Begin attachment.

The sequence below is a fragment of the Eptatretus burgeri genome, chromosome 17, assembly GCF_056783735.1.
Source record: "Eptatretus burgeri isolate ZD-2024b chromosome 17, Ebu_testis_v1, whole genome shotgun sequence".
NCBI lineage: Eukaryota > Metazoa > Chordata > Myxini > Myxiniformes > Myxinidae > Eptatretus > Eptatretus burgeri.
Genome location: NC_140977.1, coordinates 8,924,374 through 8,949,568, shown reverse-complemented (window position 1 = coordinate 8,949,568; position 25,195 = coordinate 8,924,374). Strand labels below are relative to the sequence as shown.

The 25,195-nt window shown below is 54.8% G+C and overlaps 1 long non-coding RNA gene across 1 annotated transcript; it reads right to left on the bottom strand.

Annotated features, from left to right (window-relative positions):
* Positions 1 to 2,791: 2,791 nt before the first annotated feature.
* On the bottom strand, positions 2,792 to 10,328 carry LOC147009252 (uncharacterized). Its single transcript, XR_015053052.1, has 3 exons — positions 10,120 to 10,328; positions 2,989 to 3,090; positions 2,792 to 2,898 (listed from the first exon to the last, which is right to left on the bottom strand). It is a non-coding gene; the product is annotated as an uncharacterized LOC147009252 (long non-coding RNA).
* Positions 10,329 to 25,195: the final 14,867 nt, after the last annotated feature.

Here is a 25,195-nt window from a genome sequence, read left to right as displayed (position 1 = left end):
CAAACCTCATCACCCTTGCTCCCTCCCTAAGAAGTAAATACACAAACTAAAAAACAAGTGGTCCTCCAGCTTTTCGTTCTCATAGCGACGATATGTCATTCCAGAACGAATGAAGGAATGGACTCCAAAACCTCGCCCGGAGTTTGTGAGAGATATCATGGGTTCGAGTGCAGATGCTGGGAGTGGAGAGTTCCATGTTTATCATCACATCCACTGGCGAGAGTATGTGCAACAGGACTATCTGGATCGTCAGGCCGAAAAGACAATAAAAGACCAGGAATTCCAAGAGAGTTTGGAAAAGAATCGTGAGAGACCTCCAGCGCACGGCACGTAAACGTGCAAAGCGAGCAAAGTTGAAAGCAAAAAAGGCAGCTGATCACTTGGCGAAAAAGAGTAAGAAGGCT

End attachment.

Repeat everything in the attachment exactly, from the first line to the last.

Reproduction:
The sequence below is a fragment of the Eptatretus burgeri genome, chromosome 17, assembly GCF_056783735.1.
Source record: "Eptatretus burgeri isolate ZD-2024b chromosome 17, Ebu_testis_v1, whole genome shotgun sequence".
NCBI lineage: Eukaryota > Metazoa > Chordata > Myxini > Myxiniformes > Myxinidae > Eptatretus > Eptatretus burgeri.
Genome location: NC_140977.1, coordinates 8,924,374 through 8,949,568, shown reverse-complemented (window position 1 = coordinate 8,949,568; position 25,195 = coordinate 8,924,374). Strand labels below are relative to the sequence as shown.

The 25,195-nt window shown below is 54.8% G+C and overlaps 1 long non-coding RNA gene across 1 annotated transcript; it reads right to left on the bottom strand.

Annotated features, from left to right (window-relative positions):
* Positions 1 to 2,791: 2,791 nt before the first annotated feature.
* On the bottom strand, positions 2,792 to 10,328 carry LOC147009252 (uncharacterized). Its single transcript, XR_015053052.1, has 3 exons — positions 10,120 to 10,328; positions 2,989 to 3,090; positions 2,792 to 2,898 (listed from the first exon to the last, which is right to left on the bottom strand). It is a non-coding gene; the product is annotated as an uncharacterized LOC147009252 (long non-coding RNA).
* Positions 10,329 to 25,195: the final 14,867 nt, after the last annotated feature.

Here is a 25,195-nt window from a genome sequence, read left to right as displayed (position 1 = left end):
CAAACCTCATCACCCTTGCTCCCTCCCTAAGAAGTAAATACACAAACTAAAAAACAAGTGGTCCTCCAGCTTTTCGTTCTCATAGCGACGATATGTCATTCCAGAACGAATGAAGGAATGGACTCCAAAACCTCGCCCGGAGTTTGTGAGAGATATCATGGGTTCGAGTGCAGATGCTGGGAGTGGAGAGTTCCATGTTTATCATCACATCCACTGGCGAGAGTATGTGCAACAGGACTATCTGGATCGTCAGGCCGAAAAGACAATAAAAGACCAGGAATTCCAAGAGAGTTTGGAAAAGAATCGTGAGAGACCTCCAGCGCACGGCACGTAAACGTGCAAAGCGAGCAAAGTTGAAAGCAAAAAAGGCAGCTGATCACTTGGCGAAAAAGAGTAAGAAGGCT